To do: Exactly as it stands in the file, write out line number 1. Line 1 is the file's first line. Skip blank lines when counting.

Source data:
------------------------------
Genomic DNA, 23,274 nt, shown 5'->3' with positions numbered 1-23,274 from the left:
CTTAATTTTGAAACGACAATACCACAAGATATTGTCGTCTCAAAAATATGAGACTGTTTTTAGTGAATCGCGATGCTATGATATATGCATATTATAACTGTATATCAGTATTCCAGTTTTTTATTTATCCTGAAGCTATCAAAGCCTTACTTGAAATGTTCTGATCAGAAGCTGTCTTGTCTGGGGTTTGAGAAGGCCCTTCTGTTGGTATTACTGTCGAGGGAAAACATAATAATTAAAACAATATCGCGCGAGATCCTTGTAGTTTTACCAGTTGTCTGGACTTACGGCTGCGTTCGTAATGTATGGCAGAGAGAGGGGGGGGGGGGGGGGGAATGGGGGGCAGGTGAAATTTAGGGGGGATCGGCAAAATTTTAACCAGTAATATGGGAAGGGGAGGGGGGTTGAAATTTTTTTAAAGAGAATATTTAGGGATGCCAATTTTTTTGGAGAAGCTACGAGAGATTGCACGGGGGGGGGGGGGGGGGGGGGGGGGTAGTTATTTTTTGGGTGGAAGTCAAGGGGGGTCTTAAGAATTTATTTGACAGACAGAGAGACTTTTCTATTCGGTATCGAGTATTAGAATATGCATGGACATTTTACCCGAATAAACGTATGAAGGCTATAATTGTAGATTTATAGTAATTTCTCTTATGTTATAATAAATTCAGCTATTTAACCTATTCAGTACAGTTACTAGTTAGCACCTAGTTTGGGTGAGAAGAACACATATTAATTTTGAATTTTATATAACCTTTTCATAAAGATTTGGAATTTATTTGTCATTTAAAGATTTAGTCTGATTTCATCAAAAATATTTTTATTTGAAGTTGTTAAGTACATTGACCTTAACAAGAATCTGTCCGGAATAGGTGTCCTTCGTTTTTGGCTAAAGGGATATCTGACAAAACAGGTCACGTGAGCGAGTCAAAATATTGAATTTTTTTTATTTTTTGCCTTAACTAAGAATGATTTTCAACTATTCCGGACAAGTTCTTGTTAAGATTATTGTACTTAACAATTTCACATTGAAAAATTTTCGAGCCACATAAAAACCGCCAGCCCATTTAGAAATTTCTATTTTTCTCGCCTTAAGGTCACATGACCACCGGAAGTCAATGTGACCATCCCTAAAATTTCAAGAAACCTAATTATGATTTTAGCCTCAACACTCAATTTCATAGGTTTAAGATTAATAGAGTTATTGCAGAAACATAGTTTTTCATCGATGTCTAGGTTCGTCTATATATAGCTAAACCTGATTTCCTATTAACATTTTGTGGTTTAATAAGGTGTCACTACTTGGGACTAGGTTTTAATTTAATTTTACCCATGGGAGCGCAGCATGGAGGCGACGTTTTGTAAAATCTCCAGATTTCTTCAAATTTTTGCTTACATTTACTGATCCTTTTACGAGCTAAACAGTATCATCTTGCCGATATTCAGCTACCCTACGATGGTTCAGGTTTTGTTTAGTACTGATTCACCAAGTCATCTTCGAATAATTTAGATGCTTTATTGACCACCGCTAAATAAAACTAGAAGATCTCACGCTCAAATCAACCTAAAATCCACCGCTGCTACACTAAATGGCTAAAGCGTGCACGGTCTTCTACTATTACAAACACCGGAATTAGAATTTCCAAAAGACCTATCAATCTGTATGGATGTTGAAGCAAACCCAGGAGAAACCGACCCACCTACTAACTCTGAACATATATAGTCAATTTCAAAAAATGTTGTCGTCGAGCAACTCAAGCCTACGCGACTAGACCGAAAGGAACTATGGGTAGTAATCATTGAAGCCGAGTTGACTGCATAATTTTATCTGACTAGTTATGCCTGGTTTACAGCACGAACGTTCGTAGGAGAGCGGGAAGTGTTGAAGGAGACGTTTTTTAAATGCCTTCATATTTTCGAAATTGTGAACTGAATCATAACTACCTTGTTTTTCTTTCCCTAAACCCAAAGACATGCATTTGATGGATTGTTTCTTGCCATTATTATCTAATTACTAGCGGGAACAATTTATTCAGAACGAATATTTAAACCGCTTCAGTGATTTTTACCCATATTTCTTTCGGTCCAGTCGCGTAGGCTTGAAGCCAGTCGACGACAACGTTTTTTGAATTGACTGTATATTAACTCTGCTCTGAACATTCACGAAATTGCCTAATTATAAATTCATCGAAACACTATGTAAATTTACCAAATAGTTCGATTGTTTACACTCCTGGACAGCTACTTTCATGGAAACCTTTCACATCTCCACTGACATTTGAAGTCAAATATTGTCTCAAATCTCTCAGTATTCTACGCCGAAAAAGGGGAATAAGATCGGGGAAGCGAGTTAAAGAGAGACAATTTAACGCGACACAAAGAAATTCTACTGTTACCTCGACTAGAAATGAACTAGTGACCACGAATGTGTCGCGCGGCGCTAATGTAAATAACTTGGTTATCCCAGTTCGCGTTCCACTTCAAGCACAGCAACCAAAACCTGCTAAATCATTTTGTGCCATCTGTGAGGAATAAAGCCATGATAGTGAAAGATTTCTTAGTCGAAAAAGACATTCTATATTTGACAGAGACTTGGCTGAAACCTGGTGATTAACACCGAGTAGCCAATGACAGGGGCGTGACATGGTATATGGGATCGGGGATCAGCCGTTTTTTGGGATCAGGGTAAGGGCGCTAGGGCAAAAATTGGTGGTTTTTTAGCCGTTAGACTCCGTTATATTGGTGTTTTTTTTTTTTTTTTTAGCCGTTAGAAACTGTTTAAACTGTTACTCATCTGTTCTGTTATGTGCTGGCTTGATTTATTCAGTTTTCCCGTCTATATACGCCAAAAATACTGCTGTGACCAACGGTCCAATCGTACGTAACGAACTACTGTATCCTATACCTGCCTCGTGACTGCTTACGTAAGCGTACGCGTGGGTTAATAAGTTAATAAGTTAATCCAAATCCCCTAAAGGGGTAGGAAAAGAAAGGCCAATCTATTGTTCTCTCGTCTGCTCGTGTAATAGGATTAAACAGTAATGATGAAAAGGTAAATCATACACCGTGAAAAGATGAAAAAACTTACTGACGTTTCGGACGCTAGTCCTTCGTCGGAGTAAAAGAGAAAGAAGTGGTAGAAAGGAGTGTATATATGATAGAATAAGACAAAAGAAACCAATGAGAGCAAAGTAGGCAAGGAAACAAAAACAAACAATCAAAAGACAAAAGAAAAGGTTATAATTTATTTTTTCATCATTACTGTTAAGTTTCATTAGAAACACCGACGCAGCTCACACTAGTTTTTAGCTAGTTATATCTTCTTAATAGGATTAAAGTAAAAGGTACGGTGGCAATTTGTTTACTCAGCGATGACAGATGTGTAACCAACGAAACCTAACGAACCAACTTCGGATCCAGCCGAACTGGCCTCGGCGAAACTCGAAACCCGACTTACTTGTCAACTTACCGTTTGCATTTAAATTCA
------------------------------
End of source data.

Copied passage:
Genomic DNA, 23,274 nt, shown 5'->3' with positions numbered 1-23,274 from the left: